MMRacing presented by Seven Cycles
  Maureen Bruno Roy  


Happy New Year! Thanks to all of our friends, family and sponsors for another amazing year. There’s still some racing left to do (the National Championships are on SUNDAY!) but first we have our latest adventures in Europe to tell you about.

After wrapping up the fun of Ice Weasels, we packed up and headed across the pond to Belgium for three races including two World Cups. This trip was part of my early season plans but was almost scrapped after the mid-season mega travel that left me weary and a bit burned out. Luckily we were able to make the trip happen and pared down the racing to three races rather than the usual six races during the Christmas period.

We arrived in Brussels and headed to our “usual spot” for a coffee before picking up the rental van and heading to our cottage in Arendonk. We were looking forward to seeing the Gijsen family and settling in for two weeks at our Belgian home. Our first detour was to the BMC Service Course where our friend Jurgen had once again generously loaned us a windtrainer, work stand, buckets and cleaning tools and a bike for Matt to ride to join me training.



The wood-burning stove was cranked up to super-cozy when we got to the cottage and we settled right in and took a nice long nap as neither of us had slept well on the overnight flight. We had the next day off to go to the market, unpack the bikes and get ready for my first race of the trip in Leuven. It would be a smaller race but the weather was nothing but rain for days so there promised to be mud. I was looking forward to getting the MoPRO2 good and gritty.

When we arrived at the race venue, we were greeted by a man at the entrance saying “You must be the Americans! A nice woman told me you could park by their van.” It turned out that the Thijs family that Katie Compton and Mark Legg stay with was there and offered to share their space, tent, and help with the bikes. Lutje is always sure to feed the mechanics baked goods and hot tea and Wim helps Matt clean everything with their power washer.


I headed off with Katrien to pre-ride the course and got a little video footage on Matt’s GoPro camera attached to my bike. The course had a few steep drop offs that took some practice navigating that made the course technical and challenging. I warmed up under the tent as it rained a bit but the weather cleared before the start (in Belgium, that means spotty drizzle).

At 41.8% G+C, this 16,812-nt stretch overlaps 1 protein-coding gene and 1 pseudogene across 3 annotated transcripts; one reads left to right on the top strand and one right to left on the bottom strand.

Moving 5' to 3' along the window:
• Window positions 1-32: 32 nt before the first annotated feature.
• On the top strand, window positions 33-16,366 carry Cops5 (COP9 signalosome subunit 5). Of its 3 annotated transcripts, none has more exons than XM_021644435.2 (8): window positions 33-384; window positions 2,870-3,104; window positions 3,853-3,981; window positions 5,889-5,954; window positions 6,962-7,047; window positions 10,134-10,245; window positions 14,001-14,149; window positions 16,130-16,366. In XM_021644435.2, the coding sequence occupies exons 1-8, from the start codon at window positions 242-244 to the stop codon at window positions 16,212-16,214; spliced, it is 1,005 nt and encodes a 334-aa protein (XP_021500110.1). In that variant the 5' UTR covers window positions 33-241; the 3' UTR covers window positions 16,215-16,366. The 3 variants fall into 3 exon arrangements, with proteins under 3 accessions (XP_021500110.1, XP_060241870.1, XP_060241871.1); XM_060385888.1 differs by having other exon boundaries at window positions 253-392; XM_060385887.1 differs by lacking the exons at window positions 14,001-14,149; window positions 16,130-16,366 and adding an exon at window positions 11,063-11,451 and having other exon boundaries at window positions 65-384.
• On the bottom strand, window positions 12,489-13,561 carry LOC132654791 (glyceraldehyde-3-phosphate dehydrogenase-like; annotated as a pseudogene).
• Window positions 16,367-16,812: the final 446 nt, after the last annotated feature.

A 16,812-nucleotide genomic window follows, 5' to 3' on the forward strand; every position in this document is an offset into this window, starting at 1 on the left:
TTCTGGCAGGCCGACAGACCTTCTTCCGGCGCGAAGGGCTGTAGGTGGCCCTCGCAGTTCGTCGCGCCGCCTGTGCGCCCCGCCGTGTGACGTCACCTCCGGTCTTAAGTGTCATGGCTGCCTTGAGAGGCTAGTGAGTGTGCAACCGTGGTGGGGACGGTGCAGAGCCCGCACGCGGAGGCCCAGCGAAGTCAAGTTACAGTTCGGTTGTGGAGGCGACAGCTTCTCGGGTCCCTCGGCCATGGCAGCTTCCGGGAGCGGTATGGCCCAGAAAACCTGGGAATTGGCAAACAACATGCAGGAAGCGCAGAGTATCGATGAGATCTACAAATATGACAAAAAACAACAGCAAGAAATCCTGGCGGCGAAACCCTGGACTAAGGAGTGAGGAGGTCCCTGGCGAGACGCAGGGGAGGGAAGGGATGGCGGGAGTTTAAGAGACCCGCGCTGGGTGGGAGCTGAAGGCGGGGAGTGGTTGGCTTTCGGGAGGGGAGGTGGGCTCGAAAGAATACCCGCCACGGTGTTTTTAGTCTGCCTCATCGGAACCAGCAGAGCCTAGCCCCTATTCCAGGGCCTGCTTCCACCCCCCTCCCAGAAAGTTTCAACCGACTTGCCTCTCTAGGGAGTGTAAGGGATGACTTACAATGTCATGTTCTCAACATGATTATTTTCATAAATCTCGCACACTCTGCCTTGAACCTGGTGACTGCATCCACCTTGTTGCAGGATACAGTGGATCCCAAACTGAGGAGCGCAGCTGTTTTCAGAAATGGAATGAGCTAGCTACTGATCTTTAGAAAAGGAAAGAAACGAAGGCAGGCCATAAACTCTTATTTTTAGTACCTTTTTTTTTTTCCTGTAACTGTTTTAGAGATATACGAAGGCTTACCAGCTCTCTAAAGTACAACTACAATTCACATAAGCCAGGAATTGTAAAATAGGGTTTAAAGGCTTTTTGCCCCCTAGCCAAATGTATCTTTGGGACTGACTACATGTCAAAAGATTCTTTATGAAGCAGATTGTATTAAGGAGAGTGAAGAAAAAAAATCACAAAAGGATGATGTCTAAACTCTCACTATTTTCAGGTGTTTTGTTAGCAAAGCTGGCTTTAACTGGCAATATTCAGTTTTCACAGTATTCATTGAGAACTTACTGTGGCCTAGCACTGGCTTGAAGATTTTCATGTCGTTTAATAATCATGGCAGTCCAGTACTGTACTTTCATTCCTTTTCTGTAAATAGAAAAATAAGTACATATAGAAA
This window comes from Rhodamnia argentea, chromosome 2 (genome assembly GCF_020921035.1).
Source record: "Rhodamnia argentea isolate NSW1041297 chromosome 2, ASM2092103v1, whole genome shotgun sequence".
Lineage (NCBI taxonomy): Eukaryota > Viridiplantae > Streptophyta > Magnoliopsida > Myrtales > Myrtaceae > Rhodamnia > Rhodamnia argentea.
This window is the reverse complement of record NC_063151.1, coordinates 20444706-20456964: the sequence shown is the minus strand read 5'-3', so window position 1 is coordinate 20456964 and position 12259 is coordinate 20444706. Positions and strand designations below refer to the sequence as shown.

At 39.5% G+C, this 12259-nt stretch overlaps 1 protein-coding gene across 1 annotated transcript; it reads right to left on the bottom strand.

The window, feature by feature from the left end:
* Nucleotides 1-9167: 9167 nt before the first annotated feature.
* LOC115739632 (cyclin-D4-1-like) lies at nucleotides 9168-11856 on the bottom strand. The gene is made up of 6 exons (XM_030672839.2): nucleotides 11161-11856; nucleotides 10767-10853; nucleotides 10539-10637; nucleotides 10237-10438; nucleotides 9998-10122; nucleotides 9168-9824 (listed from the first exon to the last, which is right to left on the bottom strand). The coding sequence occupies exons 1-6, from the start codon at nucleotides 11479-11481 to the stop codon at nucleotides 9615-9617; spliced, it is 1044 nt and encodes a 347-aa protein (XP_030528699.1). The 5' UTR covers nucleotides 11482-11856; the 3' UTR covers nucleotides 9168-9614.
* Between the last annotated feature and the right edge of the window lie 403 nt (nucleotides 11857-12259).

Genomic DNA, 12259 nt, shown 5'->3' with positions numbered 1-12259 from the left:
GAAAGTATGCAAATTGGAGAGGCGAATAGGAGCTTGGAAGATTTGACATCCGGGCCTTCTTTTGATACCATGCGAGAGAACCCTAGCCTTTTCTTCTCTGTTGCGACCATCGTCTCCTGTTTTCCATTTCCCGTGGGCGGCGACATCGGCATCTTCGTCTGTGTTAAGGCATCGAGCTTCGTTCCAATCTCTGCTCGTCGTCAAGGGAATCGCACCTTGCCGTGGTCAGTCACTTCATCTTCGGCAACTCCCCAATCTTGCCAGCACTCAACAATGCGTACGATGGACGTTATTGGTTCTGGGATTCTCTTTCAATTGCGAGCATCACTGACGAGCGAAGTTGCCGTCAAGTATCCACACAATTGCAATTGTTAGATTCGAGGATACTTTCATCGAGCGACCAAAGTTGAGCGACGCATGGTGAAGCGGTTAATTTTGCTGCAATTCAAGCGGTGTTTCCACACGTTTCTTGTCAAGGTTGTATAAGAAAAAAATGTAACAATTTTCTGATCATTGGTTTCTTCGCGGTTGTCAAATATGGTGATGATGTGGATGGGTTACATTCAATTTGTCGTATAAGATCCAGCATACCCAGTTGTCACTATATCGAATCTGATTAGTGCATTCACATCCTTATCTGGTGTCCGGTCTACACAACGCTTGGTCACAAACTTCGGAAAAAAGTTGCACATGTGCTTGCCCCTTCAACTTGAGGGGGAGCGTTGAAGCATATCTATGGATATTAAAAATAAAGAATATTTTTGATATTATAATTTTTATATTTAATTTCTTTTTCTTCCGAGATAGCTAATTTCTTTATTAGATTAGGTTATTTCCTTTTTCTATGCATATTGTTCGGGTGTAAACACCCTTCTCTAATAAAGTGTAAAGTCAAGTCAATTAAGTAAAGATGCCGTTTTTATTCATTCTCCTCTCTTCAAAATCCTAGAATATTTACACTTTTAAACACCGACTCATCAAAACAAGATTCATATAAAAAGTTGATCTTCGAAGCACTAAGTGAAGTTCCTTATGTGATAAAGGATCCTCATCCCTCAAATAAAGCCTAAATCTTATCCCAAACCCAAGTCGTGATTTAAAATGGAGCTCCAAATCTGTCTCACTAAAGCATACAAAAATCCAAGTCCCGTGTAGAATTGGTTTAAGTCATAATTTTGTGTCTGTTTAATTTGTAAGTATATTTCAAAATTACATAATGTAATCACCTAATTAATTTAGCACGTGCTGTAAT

I got to see my American friend Amy Dombroski, who is living in Belgium racing for a big team there this year. She’s this cool combination of gritty down-to-earth Vermonter and Euro cycling Pro and always enjoyable to get to hang out with. We were both lined up on the front row and this would be the only race I would get a front row start due to the lower attendance and I was happy to have the chance at a good start and headed into the first technical sections in the top 8.


Each lap I was able to move up a spot and by the last lap finished in 4th just 7 seconds from 3rd at one point too. Amy finished 2nd and it was good to have two Americans in the top 5. It was a good start to the trip and I was happy to shake the airplane out of my legs and settle in for a week of training before the Namur World Cup. The race was televised and I was happy to get a good amount of camera time. You can watch the race coverage here.


Matt and I were able to take a nice long ride along the canals and get in some good training due to the mild weather. Despite the rain every night, the daytime temperatures were in the 50’s and we somehow escaped getting rained on the whole week!


Mid week Amy and I got in touch about a group training session about 35 minutes from our cottage and she met us and we all drove to Alphen, Holland for the intense two-hour session. The group training is usually led by former Pro, Richard Groenendaal, but this week it was lead by his coach Nico Van Est.

There were at least 40 riders that showed up including several junior boys, some master’s racers and a few guys on mountain bikes. There was only one other woman there. We did drills for starts, hopping on and off the bikes, sets of intervals on the trails, running up a beach section, hill sprints and some partner running drills that reminded me of high school track practice. It was super challenging, really fun and such a great opportunity. My legs were also feeling great that day and I was feeling good going into the weekend race.

We had decided to lay pretty low this trip rather than overdo it being tourists and part of that decision came from this one little set back during the week… Matt got shingles.

We lovingly referred to the nerve pattern rash on his left leg (of course the repaired hip leg) as “The Shing”. The Shing was super painful for Matt and he was downright exhausted and slept for about 11 hours a night. For a guy that is often “dying” when he gets a headcold, I was ever impressed by how stoic and unflappable he seemed getting all of the bike work done without a complaint despite limping and being exhausted.